With natural resources becoming increasingly scarce, there has been an increasing demand to recover them from waste material. It is well known that shredding of refuse prior to further processing is necessary if ferrous metals as well as other material such as tin, aluminum or glass is to be recovered from the refuse by any practical and economical technique. Such recovery processes make use of magnetic fields, electric fields or air classification to separate various components of the shredded refuse. The degree of shredding will vary considerably depending on the nature of the separation process used, as well as the resource to be recovered from the refuse. Although ferrous metal is among the easiest to recover from shredded refuse by magnetic separation, it cannot easily or economically be extracted and purified from the slag-metal residue produced by the Anderson process.

It has been found that when shredded refuse is fed into a shaft furnace and processed in accordance with the Anderson process, it tends to compact so tightly as to restrict the flow of gases through the shaft required for proper functioning of the process. These problems become particularly acute if the furnace is run over a long period of time. One of the problems caused by packing of shredded refuse is that the gas rising from the hearth does not flow uniformly through the entire cross-section of the refuse bed and tends instead to be restricted to a few passages. These passages become enlarged as pyrolysis of the refuse and oxidation of the resultant char occur, eventually leading to the formation of one large channel through which most of the gases then flow. Such channeling reduces the efficiency of the process considerably, since the hot gases from the hearth passing up through the channel have insufficient time and surface contact area to transfer the heat necessary for the gassification, pyrolysis and drying processes to take place. Consequently, the gases leave the top of the furnace at a high temperature, resulting in lower thermal efficiency, an increase in oxygen consumption and a decrease in the BTU value of the product gas.

OBJECTS

It is an object of this invention to adapt the process described in U.S. Pat. No. 3,729,289 so as to render it capable of operating efficiently when utilizing shredded refuse as the feed material.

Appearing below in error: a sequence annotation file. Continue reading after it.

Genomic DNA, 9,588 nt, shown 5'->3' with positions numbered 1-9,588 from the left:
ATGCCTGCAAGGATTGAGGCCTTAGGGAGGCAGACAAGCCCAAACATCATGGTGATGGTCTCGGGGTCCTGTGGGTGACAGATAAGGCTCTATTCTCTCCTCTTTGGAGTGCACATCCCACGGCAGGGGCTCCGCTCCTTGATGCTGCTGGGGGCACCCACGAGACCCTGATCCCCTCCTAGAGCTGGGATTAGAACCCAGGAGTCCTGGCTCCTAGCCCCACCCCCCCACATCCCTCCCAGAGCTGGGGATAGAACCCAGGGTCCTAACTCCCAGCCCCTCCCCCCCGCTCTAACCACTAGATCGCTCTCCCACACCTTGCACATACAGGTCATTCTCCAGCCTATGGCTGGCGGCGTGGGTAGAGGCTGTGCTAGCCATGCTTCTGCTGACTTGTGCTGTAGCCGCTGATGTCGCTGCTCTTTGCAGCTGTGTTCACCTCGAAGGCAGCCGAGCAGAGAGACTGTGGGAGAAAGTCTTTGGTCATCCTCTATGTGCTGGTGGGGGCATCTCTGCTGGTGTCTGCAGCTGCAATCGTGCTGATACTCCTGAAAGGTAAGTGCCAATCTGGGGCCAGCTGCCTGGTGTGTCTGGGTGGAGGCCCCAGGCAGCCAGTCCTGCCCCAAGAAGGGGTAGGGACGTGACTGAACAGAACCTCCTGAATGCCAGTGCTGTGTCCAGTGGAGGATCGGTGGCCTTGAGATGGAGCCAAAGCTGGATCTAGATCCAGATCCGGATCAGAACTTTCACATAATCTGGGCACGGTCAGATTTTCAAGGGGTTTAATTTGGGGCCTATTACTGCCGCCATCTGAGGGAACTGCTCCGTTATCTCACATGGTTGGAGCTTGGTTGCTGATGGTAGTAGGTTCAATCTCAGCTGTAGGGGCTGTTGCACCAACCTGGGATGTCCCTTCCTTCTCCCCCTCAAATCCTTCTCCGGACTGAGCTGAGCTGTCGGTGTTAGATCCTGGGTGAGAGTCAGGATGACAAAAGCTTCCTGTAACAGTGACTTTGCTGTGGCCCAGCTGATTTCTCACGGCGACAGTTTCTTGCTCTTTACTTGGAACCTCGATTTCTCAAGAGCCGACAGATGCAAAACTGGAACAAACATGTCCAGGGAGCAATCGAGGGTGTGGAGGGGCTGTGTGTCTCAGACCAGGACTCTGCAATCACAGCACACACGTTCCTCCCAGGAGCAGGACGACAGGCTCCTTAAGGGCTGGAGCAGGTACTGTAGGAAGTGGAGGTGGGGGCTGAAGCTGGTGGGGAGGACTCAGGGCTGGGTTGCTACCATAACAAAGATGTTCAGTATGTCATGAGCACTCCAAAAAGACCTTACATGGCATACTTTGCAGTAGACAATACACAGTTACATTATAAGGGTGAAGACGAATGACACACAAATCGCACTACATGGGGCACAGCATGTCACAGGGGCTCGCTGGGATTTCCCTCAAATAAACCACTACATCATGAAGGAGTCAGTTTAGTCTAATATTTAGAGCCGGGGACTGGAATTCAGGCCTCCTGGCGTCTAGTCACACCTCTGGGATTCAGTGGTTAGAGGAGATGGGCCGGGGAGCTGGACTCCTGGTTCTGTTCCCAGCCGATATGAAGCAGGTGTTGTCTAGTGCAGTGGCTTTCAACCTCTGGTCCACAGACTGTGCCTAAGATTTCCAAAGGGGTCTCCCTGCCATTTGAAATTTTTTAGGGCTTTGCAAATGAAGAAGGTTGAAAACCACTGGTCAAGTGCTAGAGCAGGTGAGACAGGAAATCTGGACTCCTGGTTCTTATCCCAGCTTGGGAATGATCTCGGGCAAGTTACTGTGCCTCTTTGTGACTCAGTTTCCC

It is another object of this invention to provide a process for disposing of shredded refuse, from which the bulk of ferrous metal has been separated, while simultaneously producing a useful fuel or synthesis gas therefrom.

It is still another object of this invention to provide a process for disposing of solid waste and recovery of natural resources by an oxygen-pyrolysis process wherein ferrous metal is recovered from the shredded waste which is thereafter converted to a useful gas and an inert solid residue.

SUMMARY

These and other objects which will be apparent to those skilled in the art are achieved by the present invention, which comprises:

In a process for disposing of refuse while simultaneously producing a useful gaseous product and an inert solid residue, comprising the steps of (a) feeding refuse into the top portion of a vertical shaft furnace, (b) feeding an oxygen containing gas into the base of said furnace, (c) pyrolysing the organic portion of the refuse, (d) fluidizing the inorganic portion of the refuse, (e) discharging the gaseous products from the top of said furnace, and (f) tapping the fluidized inorganic material from the base of said furnace, the improvement comprising:

feeding the refuse into the furnace in the form of pellets of compacted refuse, said pellets being characterized by having:

(1) a density greater than that given by the equation:

D = 2,000/(100-0.8A)

where:

D = the density of the pellet (lbs/ft.3),

A = percent inorganics in the refuse pellet, and

2. a surface to volume ratio greater than that given by the equation:

R = 15 (G/H)0.625

where:

R = the ratio of the surface area to the volume of the pellet (ft.2 /ft.3)

H = the height of the refuse bed in the furnace (ft.)

G = the refuse feed rate (tons/day/ft.2 of furnace cross-sectional area).

Preferably, the process is carried out by utilizing a gas containing at least 40% oxygen (by volume) as the oxygen containing feed gas. It is also preferred that the weight ratio of oxygen to refuse feed be maintained in the range of from 0.15:1 to 0.28:1. However, the advantages resulting from the present invention will also benefit the process when operated outside the preferred conditions and ranges specified above.

THE DRAWINGS

FIGS. 1a and 1b are conceptual flow diagrams illustrating the refuse disposal and resource recovery process of the present invention.

DETAILED DESCRIPTION OF THE INVENTION

It is to be understood that the term "refuse" as used herein is intended to include any solid waste; that is, any type of municipal, industrial, commercial or agricultural waste material. Such material is normally composed of varying quantities of organic and inorganic matter such as paper, plastics, rubber, wood, glass, food waste, leaves, water, tin cans and other scrap metal products. It is also possible to mix sewage sludge with the refuse and thereby dispose of this material as well.

As used herein, the term "shredded" as applied to the refuse is intended to include a wide range of particle size, as well as any type of size reduction technique, since both these factors are primarily dependent upon the nature of the pretreatment to which the refuse may be subjected for resource recovery purposes prior to pyrolysis. Thus, the shredding may consist of several stages of comminution to a very fine particle size, or it may involve only minimal break-up of gross structures or the breaking open of plastic bags to expose their contents -- as with a flail mill. In those instances where the raw solid waste is by nature sized sufficiently small that it can be pelletized directly, mere segregation of oversized objects may suffice; the main criteria being the ability of the refuse to be compacted into strong pellets.